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  #71  
Old 01-09-2016
tomoy tomoy is offline
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Originally Posted by sclim View Post
Coming into my first tumble, if I just miss my 21st breath (likely, if I'm fresh), I do the tumble at about 20 on the strength of my 18th stroke breath, tumbling then push off, and first 2 strokes without breathing only to breathe on 3. No wonder I'm oxygen starved. And it just escalates.
At the risk of copying, note that Sung Yang often takes two breaths "on ones" before a turn and again after a turn.

Can't deny the body its need for O2. It's a good tool to know and feel when you need more air than breathing bilaterally on 3's, and it can keep you from accidentally creeping faster and faster, so that's great for pacing over long distances. But in long swims I've become more and more flexible with allowing myself a breath on 2 or 3 back and forth depending on how I feel, sometimes taking a breath on 1 to switch sides, then occasionally stretching to 3 and 4 to see "where I'm at" with regards to pushing the envelope of what I'm capable of, cardio-wise. Anyway, rigidly holding to breathing on 3's and having to hit the stroke count can be limiting.
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  #72  
Old 01-10-2016
sclim sclim is offline
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Originally Posted by tomoy View Post
Anyway, rigidly holding to breathing on 3's and having to hit the stroke count can be limiting.
I fully agree here. I'm only on the rigid-3 count because 1) I'm learning the skill of counting and 2) my grasp of assessment of stroke efficiency in real time is poor, so at present, all I've got left is SPL (to help give me feedback on my stroke efficiency). So the stroke count is only a training tool. But I agree, the ability to snatch a breath on either side at will, and without interrupting basic stroke rhythm according to need should be a fundamental performance (i.e. race) skill to shoot for.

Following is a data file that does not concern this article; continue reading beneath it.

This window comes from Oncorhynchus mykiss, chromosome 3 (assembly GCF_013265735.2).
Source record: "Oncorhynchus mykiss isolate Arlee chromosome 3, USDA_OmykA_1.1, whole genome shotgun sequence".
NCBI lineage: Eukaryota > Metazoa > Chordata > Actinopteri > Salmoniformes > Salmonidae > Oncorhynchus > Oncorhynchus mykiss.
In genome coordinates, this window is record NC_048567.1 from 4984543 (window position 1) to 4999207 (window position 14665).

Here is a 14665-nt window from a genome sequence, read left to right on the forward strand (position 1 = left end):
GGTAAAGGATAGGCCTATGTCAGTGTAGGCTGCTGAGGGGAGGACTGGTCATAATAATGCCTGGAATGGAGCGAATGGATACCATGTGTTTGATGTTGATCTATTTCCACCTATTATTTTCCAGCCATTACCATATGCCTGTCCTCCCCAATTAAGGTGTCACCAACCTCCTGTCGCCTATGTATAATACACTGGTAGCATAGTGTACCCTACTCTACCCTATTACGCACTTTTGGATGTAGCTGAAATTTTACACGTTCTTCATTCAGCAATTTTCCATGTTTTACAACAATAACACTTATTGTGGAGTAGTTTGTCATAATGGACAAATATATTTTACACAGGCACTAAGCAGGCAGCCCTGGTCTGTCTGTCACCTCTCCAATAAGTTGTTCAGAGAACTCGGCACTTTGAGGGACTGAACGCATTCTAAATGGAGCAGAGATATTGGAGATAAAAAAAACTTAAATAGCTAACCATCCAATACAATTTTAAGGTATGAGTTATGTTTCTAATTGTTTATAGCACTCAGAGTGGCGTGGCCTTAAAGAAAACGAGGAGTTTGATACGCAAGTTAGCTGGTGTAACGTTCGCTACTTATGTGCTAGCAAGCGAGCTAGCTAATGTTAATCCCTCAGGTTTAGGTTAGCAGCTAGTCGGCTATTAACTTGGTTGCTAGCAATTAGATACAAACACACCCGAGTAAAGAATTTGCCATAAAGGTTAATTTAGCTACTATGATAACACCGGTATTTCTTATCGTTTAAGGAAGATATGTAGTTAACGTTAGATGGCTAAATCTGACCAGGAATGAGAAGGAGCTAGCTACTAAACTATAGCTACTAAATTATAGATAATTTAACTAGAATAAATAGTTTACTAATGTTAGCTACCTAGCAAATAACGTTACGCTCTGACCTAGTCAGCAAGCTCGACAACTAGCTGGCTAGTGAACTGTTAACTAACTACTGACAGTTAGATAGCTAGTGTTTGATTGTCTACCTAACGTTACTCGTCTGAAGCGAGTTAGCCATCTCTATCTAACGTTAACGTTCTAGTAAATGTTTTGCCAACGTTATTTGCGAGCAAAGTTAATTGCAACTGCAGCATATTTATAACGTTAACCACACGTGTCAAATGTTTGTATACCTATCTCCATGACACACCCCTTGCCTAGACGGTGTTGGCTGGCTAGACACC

Last edited by sclim : 01-13-2016 at 03:06 AM.
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  #73  
Old 02-12-2016
sclim sclim is offline
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Originally Posted by andyinnorway View Post
Fumbleturns will become fabulous turns before 500 are completed. I'm only mid way through that number I think. I'll add 500 more to my short term goals on my signature once I've completed my 50 50m task next week.
Hey, Andy, I just noticed your signature goals, and re-read your reply, and realised, working backwards, that despite being a fast swimmer (by my standards) apparently you are not proficient at tumble turns, if you have to make it a specific project to do them and keep track of your cumulative score. I had always assumed that to get the 50 m times you have got you must have incorporated tumble turns into those sets. Apparently not.

How are you approaching the tumble turns? Doing one every few lengths? Or just working on them in isolation?

If you follow the "Awkward Breathing On One Side is Actually Due to Balance Problem!" thread you will see now that I am committed to doing 50m descending sets with TT and pool clock timing. To keep the playing field level, I am still keeping to breathing only on my awkward side (except extra breaths specifically in relation to before and after tumble turns), but now I have decided to re-introduce tumble turns on every 50m, no matter what happens.

I have been doing sessions of 50m x 16 starting from TT 1.40sec descending by 0.01 sec at 2:00 sendoffs for now, with a break every 4 repeats to do random drills and explorations for 100m, then start again. I'm going every morning on week days.

The results are interesting. Initially I spent a lot of time at the bottom of the pool in a dazed tangled mess. Now I can get the first 2 or 3 tumble turns quite clean, and the times and SPL values on those 50s are quite impressive, for me. Then things start to fall apart, but no where near like what they used to. In other words the time penalty as I descend the ladder compared to the times I used to get before I was trying tumble turns is getting less.

Even when I flub the tumble turn badly, my recovery return length of the pool is not a total disaster like it used to be. Apparently I have better presence of mind, and can catch my breath back more easily, and regain my lost form. The specific practices breathing on consecutive strokes ("goofy breathing") have been really helpful. I can catch a breath whenever I need to, and it doesn't throw off my whole rhythm. I am also learning to catch extra breaths before the turn, too.

I should probably add tumble turn drills to my drill repertoire, but I have so many priorities it's hard to keep them in order!

So in in answer to the question of the thread -- lots of things, but shortness of breath, air hunger and panic seem to be prerequisites, but the last common path seems to be a loss of concentration and a breaking down of technique and skills sets which perhaps have been the most recently learned, or at least are the most fragile in the face of distraction and panic. It's certainly not as simple as a muscle fatigue thing.

Last edited by sclim : 02-12-2016 at 04:39 AM.
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